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THE ABSOLUTELY TRUE DIARY OF A PART-TIME INDIAN by Sherman Alexie

Our mother-daughter book club read Sherman Alexie’s The Absolutely True Diary of a Part-Time Indian for our most recent meeting. It’s about Junior, a dorky teenager living on an Indian reservation who makes the unprecedented move of transferring from his reservation high school to an all-white school 22 miles away. Like most of the people who live on the reservation, Junior is very poor. He has attended 42 funerals in his short life, most due to alcohol-related accidents and diseases. His parents are loving, but his father is an alcoholic and neither parent is capable of providing Junior with much support, emotional or financial.

The Absolutely True Diary of a Part-Time Indian is about Junior’s attempt to fit in at his new school, among the rich white kids who have iPods and cars and three pairs of jeans, while maintaining his relationships back on the reservation, where he is deeply resented for his “desertion” of the tribe and pursuit of success. It’s funny, wry and very easy to read, but it’s not a light book. Alexie tackles racism, poverty, alcoholism, bullying, serious health issues and depression in the book, and it can be depressing. But Junior has hope that he can improve his life, and that he can rise above his childhood and succeed. He finds the good among the rich kids at the new school, and he forgives his old friends who turn on him when he returns to his old high school for a basketball game. He recognizes his parents’ limitations, but he loves them anyway.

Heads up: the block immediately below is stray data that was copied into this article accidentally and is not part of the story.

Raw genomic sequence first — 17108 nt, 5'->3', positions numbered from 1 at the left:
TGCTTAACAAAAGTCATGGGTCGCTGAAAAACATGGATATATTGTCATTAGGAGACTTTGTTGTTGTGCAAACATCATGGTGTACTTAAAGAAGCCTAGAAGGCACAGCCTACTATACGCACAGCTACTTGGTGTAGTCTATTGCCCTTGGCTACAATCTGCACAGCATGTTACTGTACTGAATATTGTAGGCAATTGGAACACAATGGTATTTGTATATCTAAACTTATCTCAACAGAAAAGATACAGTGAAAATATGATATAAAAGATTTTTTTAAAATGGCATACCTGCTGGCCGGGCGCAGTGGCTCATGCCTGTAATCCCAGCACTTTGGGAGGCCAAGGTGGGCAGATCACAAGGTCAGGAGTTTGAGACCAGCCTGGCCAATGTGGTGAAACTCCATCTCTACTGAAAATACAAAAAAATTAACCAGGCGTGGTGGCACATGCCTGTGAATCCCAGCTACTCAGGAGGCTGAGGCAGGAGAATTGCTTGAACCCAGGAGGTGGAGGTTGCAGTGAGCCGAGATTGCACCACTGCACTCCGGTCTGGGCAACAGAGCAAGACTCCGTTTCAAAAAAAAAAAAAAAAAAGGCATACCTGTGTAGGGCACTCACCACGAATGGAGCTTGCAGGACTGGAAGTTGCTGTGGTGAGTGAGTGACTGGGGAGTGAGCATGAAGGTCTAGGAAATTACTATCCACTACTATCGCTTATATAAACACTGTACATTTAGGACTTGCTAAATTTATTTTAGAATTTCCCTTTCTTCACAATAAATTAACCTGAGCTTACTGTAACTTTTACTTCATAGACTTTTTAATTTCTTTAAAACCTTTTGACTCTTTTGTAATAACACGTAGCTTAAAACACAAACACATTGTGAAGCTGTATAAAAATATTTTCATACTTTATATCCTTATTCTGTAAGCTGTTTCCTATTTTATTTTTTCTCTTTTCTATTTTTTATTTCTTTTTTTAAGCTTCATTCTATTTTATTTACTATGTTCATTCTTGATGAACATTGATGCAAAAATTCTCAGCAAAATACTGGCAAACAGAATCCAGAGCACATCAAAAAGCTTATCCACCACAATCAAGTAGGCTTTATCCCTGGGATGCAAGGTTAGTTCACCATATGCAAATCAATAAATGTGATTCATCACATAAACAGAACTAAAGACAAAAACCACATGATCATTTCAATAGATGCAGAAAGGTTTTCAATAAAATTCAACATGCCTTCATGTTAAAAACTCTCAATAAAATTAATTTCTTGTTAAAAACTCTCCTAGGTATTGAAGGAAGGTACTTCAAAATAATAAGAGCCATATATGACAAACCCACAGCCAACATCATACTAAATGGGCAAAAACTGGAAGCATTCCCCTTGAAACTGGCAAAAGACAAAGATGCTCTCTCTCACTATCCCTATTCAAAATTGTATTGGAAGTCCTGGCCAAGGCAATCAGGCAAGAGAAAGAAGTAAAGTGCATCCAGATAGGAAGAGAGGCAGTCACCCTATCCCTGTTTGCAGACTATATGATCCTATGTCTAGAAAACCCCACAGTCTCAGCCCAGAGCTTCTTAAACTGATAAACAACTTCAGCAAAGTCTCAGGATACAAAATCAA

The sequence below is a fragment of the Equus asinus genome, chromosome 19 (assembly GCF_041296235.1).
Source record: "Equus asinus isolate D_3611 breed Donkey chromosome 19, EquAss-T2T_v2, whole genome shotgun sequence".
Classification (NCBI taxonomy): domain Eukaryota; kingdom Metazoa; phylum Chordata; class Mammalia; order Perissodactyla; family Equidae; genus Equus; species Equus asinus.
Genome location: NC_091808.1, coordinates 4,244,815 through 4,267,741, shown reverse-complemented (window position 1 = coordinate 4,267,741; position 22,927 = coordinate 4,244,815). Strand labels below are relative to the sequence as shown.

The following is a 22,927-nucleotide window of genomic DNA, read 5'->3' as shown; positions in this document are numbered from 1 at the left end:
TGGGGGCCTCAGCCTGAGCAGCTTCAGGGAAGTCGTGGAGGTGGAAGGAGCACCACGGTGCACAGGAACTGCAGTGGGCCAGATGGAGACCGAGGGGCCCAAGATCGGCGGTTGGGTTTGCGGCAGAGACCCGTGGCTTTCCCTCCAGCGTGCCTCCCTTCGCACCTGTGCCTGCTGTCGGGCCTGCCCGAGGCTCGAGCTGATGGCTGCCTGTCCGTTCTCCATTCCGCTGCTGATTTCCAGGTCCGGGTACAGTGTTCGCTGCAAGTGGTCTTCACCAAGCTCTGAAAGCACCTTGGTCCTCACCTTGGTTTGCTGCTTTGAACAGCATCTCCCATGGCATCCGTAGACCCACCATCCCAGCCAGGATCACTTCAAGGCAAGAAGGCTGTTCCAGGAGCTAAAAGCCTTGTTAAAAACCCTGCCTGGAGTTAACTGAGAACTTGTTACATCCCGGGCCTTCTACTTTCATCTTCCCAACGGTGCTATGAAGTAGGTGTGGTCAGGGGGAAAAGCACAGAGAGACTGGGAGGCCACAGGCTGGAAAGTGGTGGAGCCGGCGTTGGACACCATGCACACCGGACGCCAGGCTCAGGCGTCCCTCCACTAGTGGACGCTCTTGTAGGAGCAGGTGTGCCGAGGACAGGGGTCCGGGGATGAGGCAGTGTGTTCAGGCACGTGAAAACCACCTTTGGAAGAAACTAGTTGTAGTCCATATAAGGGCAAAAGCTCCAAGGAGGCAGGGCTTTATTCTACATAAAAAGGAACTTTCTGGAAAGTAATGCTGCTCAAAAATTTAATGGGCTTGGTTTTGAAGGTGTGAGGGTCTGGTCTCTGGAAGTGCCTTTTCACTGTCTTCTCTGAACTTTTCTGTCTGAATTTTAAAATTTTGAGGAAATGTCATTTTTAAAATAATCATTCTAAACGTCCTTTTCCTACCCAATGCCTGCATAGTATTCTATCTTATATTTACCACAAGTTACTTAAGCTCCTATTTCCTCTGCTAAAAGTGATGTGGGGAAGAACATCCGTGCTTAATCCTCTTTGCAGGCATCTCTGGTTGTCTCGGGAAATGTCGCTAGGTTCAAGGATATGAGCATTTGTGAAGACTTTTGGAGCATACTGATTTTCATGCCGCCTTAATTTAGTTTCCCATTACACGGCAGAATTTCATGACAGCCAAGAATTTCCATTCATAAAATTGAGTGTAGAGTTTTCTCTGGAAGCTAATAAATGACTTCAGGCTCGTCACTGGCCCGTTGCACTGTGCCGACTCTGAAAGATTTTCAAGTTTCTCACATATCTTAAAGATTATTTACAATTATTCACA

I really liked The Absolutely True Diary of a Part-Time Indian. It’s like Diary of a Wimpy Kid, just more depressing. Junior is a cartoonist, and the cartoons featured throughout the book are poignant and funny at the same time. The girls in book club were moved by the condition of the reservation and the lack of hope so many of its residents felt. They were struck by how few options Native Americans have to improve their lives.

I recommend The Absolutely True Diary of a Part-Time Indian for a range of ages. Definitely worth a read.